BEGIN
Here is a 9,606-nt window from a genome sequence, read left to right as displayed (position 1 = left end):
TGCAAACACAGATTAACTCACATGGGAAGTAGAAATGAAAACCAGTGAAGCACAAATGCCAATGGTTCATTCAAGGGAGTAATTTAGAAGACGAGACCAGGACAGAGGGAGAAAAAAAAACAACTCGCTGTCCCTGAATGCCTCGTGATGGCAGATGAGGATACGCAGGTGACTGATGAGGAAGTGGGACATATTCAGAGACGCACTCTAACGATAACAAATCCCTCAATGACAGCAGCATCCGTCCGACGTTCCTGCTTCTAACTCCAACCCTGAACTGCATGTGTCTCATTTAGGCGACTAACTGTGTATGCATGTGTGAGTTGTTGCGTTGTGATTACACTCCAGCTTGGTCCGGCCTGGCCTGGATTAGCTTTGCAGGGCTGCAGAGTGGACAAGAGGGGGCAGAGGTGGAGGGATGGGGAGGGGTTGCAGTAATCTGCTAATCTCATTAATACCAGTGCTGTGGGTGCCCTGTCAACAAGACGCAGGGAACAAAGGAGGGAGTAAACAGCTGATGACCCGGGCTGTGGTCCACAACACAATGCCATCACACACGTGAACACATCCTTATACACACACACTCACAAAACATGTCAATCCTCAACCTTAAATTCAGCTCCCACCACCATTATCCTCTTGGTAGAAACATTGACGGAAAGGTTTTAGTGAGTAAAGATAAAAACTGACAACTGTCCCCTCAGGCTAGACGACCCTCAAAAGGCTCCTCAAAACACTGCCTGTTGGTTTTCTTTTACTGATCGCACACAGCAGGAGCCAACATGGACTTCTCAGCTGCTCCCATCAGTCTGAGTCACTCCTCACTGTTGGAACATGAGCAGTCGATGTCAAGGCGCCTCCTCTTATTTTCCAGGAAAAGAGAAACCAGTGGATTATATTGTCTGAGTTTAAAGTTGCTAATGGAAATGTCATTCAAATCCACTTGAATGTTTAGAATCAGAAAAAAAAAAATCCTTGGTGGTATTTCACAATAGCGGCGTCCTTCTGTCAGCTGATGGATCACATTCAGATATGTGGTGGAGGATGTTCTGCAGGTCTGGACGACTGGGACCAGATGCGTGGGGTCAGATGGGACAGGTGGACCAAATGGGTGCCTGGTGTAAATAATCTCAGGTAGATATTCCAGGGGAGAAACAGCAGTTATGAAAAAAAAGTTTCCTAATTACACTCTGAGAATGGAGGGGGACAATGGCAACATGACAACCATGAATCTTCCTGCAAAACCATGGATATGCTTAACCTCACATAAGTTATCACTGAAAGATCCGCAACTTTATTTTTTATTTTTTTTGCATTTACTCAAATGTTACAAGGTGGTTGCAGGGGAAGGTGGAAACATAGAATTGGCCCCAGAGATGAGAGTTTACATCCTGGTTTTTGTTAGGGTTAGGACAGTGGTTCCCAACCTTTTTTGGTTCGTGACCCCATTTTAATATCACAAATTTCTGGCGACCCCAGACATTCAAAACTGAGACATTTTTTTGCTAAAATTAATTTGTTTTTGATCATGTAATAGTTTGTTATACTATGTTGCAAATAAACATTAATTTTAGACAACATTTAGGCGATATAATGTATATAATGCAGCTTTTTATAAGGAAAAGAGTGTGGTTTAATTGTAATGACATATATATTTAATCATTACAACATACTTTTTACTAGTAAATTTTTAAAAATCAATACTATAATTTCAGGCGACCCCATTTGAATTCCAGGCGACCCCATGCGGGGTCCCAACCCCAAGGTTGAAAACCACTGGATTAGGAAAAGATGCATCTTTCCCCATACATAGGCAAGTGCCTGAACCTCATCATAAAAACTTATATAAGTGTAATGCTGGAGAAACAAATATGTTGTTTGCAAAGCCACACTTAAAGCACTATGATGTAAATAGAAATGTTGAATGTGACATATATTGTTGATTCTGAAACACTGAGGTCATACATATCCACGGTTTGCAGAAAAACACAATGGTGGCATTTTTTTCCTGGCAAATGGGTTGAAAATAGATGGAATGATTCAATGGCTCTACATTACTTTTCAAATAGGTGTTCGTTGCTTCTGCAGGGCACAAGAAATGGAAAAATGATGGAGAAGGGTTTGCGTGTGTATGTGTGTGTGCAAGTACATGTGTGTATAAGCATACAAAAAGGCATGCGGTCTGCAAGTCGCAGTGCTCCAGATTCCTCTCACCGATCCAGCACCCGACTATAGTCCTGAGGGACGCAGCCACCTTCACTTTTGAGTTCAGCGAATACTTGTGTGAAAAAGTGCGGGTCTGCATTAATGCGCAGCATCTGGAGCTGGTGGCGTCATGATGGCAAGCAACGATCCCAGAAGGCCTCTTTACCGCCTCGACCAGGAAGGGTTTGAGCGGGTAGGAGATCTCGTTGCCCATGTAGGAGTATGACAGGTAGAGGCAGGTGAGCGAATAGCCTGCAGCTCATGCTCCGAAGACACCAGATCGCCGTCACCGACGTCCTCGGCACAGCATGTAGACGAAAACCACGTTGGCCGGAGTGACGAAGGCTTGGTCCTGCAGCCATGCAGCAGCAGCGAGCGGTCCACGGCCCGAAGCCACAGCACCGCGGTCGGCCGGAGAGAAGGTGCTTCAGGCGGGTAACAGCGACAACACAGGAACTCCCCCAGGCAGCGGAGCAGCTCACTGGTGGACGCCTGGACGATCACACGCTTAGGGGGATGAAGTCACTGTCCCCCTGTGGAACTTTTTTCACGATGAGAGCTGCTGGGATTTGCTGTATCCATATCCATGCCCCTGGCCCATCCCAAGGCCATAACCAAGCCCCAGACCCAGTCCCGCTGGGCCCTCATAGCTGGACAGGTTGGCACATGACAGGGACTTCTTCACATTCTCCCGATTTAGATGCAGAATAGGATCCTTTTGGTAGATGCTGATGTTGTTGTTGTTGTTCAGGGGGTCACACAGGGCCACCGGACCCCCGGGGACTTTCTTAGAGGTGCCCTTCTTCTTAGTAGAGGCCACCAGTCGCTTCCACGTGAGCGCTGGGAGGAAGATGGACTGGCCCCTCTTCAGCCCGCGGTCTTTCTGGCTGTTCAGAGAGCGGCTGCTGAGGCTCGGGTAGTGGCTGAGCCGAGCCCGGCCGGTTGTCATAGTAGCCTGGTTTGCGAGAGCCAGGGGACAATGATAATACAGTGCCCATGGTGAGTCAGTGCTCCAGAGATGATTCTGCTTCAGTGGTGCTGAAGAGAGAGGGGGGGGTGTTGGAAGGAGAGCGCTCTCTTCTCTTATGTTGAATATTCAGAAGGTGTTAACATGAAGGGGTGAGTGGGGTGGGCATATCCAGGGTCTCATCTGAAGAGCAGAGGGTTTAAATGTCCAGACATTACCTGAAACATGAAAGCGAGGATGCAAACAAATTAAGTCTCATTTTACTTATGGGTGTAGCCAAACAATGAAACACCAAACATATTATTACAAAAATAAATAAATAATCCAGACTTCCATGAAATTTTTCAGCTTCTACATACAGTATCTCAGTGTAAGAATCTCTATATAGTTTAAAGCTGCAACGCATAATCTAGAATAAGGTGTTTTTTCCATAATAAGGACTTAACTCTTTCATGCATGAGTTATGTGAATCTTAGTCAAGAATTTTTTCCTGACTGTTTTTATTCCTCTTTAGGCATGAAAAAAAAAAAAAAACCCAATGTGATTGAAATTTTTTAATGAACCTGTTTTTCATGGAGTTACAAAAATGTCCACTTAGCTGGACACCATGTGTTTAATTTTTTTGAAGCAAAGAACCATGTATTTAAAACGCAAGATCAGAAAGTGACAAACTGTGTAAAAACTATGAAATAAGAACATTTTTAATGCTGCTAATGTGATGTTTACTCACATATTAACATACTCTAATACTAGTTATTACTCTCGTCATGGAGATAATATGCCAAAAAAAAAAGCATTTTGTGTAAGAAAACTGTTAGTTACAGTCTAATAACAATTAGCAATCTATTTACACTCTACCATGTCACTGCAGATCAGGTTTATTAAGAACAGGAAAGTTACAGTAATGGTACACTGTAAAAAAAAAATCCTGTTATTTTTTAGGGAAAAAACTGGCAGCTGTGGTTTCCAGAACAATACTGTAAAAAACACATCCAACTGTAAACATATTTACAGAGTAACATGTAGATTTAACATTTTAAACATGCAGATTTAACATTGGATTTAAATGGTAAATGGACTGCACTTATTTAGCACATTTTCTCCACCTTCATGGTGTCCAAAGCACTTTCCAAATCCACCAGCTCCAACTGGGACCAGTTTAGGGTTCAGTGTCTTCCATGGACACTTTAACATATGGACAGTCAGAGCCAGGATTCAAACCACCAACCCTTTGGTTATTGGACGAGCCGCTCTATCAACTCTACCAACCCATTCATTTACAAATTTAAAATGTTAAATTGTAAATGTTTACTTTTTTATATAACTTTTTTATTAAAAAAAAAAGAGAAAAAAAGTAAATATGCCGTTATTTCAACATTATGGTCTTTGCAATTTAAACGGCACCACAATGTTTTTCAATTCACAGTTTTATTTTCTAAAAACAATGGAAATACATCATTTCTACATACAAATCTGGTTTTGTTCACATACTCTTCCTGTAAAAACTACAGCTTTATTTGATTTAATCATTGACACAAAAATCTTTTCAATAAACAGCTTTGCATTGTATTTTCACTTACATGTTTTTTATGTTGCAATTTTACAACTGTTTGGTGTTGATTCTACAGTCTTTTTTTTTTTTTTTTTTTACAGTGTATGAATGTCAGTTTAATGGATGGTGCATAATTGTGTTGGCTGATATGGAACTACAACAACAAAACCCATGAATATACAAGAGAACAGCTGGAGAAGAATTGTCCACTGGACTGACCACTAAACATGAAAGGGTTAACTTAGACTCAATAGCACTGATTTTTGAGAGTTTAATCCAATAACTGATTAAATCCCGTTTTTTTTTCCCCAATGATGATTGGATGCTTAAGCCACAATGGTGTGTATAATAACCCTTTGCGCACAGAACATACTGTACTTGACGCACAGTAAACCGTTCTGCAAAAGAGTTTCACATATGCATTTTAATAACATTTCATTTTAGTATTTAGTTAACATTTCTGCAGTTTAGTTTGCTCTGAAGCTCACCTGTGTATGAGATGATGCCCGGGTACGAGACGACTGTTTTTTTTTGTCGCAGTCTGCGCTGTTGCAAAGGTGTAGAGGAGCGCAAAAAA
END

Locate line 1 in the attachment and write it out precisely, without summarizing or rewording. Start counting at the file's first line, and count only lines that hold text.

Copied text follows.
Here is a 9,606-nt window from a genome sequence, read left to right as displayed (position 1 = left end):